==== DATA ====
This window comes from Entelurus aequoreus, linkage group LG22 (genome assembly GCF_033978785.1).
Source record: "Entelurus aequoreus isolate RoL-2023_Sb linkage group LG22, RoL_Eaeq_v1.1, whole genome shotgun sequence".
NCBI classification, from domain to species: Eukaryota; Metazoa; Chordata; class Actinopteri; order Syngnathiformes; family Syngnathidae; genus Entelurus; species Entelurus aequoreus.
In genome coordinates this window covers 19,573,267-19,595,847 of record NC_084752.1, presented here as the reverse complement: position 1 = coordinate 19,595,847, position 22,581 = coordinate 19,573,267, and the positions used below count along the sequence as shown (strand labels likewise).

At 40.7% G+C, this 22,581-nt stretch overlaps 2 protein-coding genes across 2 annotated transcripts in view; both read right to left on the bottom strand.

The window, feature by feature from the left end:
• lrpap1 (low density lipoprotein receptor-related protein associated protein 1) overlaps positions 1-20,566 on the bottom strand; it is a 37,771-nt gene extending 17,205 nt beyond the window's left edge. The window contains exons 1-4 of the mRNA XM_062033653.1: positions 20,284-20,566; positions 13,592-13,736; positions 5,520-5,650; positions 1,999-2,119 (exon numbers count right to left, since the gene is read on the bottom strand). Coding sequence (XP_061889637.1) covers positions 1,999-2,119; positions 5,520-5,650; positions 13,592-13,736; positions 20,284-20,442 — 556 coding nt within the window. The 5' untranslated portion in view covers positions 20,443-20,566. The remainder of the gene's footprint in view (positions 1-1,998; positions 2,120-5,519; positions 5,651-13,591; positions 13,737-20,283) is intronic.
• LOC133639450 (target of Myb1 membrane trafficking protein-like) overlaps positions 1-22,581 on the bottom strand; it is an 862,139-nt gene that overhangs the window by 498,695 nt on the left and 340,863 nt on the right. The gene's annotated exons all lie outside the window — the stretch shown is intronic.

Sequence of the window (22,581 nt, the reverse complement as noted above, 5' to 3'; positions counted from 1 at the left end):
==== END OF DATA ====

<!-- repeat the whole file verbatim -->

This window comes from Entelurus aequoreus, linkage group LG22 (genome assembly GCF_033978785.1).
Source record: "Entelurus aequoreus isolate RoL-2023_Sb linkage group LG22, RoL_Eaeq_v1.1, whole genome shotgun sequence".
NCBI classification, from domain to species: Eukaryota; Metazoa; Chordata; class Actinopteri; order Syngnathiformes; family Syngnathidae; genus Entelurus; species Entelurus aequoreus.
In genome coordinates this window covers 19,573,267-19,595,847 of record NC_084752.1, presented here as the reverse complement: position 1 = coordinate 19,595,847, position 22,581 = coordinate 19,573,267, and the positions used below count along the sequence as shown (strand labels likewise).

At 40.7% G+C, this 22,581-nt stretch overlaps 2 protein-coding genes across 2 annotated transcripts in view; both read right to left on the bottom strand.

The window, feature by feature from the left end:
• lrpap1 (low density lipoprotein receptor-related protein associated protein 1) overlaps positions 1-20,566 on the bottom strand; it is a 37,771-nt gene extending 17,205 nt beyond the window's left edge. The window contains exons 1-4 of the mRNA XM_062033653.1: positions 20,284-20,566; positions 13,592-13,736; positions 5,520-5,650; positions 1,999-2,119 (exon numbers count right to left, since the gene is read on the bottom strand). Coding sequence (XP_061889637.1) covers positions 1,999-2,119; positions 5,520-5,650; positions 13,592-13,736; positions 20,284-20,442 — 556 coding nt within the window. The 5' untranslated portion in view covers positions 20,443-20,566. The remainder of the gene's footprint in view (positions 1-1,998; positions 2,120-5,519; positions 5,651-13,591; positions 13,737-20,283) is intronic.
• LOC133639450 (target of Myb1 membrane trafficking protein-like) overlaps positions 1-22,581 on the bottom strand; it is an 862,139-nt gene that overhangs the window by 498,695 nt on the left and 340,863 nt on the right. The gene's annotated exons all lie outside the window — the stretch shown is intronic.

Sequence of the window (22,581 nt, the reverse complement as noted above, 5' to 3'; positions counted from 1 at the left end):